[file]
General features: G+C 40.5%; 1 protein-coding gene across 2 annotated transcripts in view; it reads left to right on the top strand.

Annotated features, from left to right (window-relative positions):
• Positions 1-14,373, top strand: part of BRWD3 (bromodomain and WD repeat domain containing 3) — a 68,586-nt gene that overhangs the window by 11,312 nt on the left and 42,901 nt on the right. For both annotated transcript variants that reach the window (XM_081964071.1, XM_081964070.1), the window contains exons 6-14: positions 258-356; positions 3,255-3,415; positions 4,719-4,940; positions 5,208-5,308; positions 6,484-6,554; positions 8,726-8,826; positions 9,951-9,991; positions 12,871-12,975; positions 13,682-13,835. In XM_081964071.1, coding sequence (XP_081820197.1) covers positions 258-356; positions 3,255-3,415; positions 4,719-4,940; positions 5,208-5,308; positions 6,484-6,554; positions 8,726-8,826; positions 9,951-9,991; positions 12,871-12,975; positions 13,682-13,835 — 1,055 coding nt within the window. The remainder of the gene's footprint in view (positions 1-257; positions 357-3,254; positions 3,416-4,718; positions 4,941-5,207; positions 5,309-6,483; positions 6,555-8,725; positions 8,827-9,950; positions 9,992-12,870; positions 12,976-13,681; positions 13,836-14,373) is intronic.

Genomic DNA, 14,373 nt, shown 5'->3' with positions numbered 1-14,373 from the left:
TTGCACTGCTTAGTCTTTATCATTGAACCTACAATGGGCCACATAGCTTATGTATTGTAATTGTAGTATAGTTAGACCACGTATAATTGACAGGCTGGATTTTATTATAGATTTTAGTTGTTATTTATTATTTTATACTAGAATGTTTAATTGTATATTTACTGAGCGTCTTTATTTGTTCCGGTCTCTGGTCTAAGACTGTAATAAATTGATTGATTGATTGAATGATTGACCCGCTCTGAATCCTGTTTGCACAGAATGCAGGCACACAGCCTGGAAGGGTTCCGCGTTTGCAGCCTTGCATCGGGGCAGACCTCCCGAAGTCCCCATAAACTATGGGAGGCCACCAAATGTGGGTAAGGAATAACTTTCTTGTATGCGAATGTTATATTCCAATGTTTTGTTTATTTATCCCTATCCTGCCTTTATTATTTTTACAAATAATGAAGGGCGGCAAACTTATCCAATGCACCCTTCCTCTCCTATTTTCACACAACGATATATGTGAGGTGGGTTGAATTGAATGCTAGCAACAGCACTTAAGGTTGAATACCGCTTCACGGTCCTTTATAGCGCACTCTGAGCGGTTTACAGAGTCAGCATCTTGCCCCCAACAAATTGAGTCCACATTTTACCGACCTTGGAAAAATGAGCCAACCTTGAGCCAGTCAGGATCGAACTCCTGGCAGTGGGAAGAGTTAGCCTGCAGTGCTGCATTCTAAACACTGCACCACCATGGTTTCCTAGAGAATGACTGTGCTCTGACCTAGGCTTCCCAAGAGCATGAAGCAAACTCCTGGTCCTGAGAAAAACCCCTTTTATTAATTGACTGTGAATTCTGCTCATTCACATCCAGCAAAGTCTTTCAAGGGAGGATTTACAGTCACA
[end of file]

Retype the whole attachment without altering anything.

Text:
General features: G+C 40.5%; 1 protein-coding gene across 2 annotated transcripts in view; it reads left to right on the top strand.

Annotated features, from left to right (window-relative positions):
• Positions 1-14,373, top strand: part of BRWD3 (bromodomain and WD repeat domain containing 3) — a 68,586-nt gene that overhangs the window by 11,312 nt on the left and 42,901 nt on the right. For both annotated transcript variants that reach the window (XM_081964071.1, XM_081964070.1), the window contains exons 6-14: positions 258-356; positions 3,255-3,415; positions 4,719-4,940; positions 5,208-5,308; positions 6,484-6,554; positions 8,726-8,826; positions 9,951-9,991; positions 12,871-12,975; positions 13,682-13,835. In XM_081964071.1, coding sequence (XP_081820197.1) covers positions 258-356; positions 3,255-3,415; positions 4,719-4,940; positions 5,208-5,308; positions 6,484-6,554; positions 8,726-8,826; positions 9,951-9,991; positions 12,871-12,975; positions 13,682-13,835 — 1,055 coding nt within the window. The remainder of the gene's footprint in view (positions 1-257; positions 357-3,254; positions 3,416-4,718; positions 4,941-5,207; positions 5,309-6,483; positions 6,555-8,725; positions 8,827-9,950; positions 9,992-12,870; positions 12,976-13,681; positions 13,836-14,373) is intronic.

Genomic DNA, 14,373 nt, shown 5'->3' with positions numbered 1-14,373 from the left:
TTGCACTGCTTAGTCTTTATCATTGAACCTACAATGGGCCACATAGCTTATGTATTGTAATTGTAGTATAGTTAGACCACGTATAATTGACAGGCTGGATTTTATTATAGATTTTAGTTGTTATTTATTATTTTATACTAGAATGTTTAATTGTATATTTACTGAGCGTCTTTATTTGTTCCGGTCTCTGGTCTAAGACTGTAATAAATTGATTGATTGATTGAATGATTGACCCGCTCTGAATCCTGTTTGCACAGAATGCAGGCACACAGCCTGGAAGGGTTCCGCGTTTGCAGCCTTGCATCGGGGCAGACCTCCCGAAGTCCCCATAAACTATGGGAGGCCACCAAATGTGGGTAAGGAATAACTTTCTTGTATGCGAATGTTATATTCCAATGTTTTGTTTATTTATCCCTATCCTGCCTTTATTATTTTTACAAATAATGAAGGGCGGCAAACTTATCCAATGCACCCTTCCTCTCCTATTTTCACACAACGATATATGTGAGGTGGGTTGAATTGAATGCTAGCAACAGCACTTAAGGTTGAATACCGCTTCACGGTCCTTTATAGCGCACTCTGAGCGGTTTACAGAGTCAGCATCTTGCCCCCAACAAATTGAGTCCACATTTTACCGACCTTGGAAAAATGAGCCAACCTTGAGCCAGTCAGGATCGAACTCCTGGCAGTGGGAAGAGTTAGCCTGCAGTGCTGCATTCTAAACACTGCACCACCATGGTTTCCTAGAGAATGACTGTGCTCTGACCTAGGCTTCCCAAGAGCATGAAGCAAACTCCTGGTCCTGAGAAAAACCCCTTTTATTAATTGACTGTGAATTCTGCTCATTCACATCCAGCAAAGTCTTTCAAGGGAGGATTTACAGTCACA